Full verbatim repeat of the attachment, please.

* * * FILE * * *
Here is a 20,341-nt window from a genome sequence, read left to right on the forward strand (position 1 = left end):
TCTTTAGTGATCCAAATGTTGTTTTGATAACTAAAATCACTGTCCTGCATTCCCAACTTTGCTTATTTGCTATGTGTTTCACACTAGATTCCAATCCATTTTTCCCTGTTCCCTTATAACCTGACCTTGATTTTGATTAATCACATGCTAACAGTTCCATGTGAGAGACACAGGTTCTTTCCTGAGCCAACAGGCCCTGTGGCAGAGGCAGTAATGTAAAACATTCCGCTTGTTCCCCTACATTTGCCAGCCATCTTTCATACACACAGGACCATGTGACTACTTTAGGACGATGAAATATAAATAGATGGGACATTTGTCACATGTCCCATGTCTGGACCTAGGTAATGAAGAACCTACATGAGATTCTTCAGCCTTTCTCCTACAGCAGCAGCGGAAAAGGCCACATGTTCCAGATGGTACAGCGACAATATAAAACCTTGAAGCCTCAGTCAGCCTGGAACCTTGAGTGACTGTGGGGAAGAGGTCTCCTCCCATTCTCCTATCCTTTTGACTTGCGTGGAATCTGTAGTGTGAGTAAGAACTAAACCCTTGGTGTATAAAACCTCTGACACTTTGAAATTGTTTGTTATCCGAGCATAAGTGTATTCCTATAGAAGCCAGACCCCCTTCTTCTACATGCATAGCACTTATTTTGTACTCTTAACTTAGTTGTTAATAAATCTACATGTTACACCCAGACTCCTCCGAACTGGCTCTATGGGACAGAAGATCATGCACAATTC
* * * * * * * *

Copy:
Here is a 20,341-nt window from a genome sequence, read left to right on the forward strand (position 1 = left end):
TCTTTAGTGATCCAAATGTTGTTTTGATAACTAAAATCACTGTCCTGCATTCCCAACTTTGCTTATTTGCTATGTGTTTCACACTAGATTCCAATCCATTTTTCCCTGTTCCCTTATAACCTGACCTTGATTTTGATTAATCACATGCTAACAGTTCCATGTGAGAGACACAGGTTCTTTCCTGAGCCAACAGGCCCTGTGGCAGAGGCAGTAATGTAAAACATTCCGCTTGTTCCCCTACATTTGCCAGCCATCTTTCATACACACAGGACCATGTGACTACTTTAGGACGATGAAATATAAATAGATGGGACATTTGTCACATGTCCCATGTCTGGACCTAGGTAATGAAGAACCTACATGAGATTCTTCAGCCTTTCTCCTACAGCAGCAGCGGAAAAGGCCACATGTTCCAGATGGTACAGCGACAATATAAAACCTTGAAGCCTCAGTCAGCCTGGAACCTTGAGTGACTGTGGGGAAGAGGTCTCCTCCCATTCTCCTATCCTTTTGACTTGCGTGGAATCTGTAGTGTGAGTAAGAACTAAACCCTTGGTGTATAAAACCTCTGACACTTTGAAATTGTTTGTTATCCGAGCATAAGTGTATTCCTATAGAAGCCAGACCCCCTTCTTCTACATGCATAGCACTTATTTTGTACTCTTAACTTAGTTGTTAATAAATCTACATGTTACACCCAGACTCCTCCGAACTGGCTCTATGGGACAGAAGATCATGCACAATTC